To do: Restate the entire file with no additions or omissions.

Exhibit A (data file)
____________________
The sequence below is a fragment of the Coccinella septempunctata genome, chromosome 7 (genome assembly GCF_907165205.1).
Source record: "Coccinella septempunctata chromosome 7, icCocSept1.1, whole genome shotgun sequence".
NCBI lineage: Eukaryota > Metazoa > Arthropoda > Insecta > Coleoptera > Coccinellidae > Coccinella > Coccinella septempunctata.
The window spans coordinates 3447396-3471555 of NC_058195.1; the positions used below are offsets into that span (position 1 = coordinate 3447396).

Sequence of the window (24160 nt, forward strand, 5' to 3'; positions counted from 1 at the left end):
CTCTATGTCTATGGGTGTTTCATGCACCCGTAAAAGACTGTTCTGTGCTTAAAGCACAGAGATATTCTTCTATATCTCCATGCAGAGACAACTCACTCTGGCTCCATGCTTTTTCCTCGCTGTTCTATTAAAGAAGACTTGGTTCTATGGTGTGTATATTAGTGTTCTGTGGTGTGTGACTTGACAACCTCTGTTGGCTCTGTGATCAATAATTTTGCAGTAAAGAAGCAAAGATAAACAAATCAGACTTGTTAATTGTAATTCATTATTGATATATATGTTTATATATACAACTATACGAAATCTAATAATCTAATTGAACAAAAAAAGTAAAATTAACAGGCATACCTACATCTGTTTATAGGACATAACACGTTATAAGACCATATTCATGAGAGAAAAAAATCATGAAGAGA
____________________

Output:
The sequence below is a fragment of the Coccinella septempunctata genome, chromosome 7 (genome assembly GCF_907165205.1).
Source record: "Coccinella septempunctata chromosome 7, icCocSept1.1, whole genome shotgun sequence".
NCBI lineage: Eukaryota > Metazoa > Arthropoda > Insecta > Coleoptera > Coccinellidae > Coccinella > Coccinella septempunctata.
The window spans coordinates 3447396-3471555 of NC_058195.1; the positions used below are offsets into that span (position 1 = coordinate 3447396).

Sequence of the window (24160 nt, forward strand, 5' to 3'; positions counted from 1 at the left end):
CTCTATGTCTATGGGTGTTTCATGCACCCGTAAAAGACTGTTCTGTGCTTAAAGCACAGAGATATTCTTCTATATCTCCATGCAGAGACAACTCACTCTGGCTCCATGCTTTTTCCTCGCTGTTCTATTAAAGAAGACTTGGTTCTATGGTGTGTATATTAGTGTTCTGTGGTGTGTGACTTGACAACCTCTGTTGGCTCTGTGATCAATAATTTTGCAGTAAAGAAGCAAAGATAAACAAATCAGACTTGTTAATTGTAATTCATTATTGATATATATGTTTATATATACAACTATACGAAATCTAATAATCTAATTGAACAAAAAAAGTAAAATTAACAGGCATACCTACATCTGTTTATAGGACATAACACGTTATAAGACCATATTCATGAGAGAAAAAAATCATGAAGAGA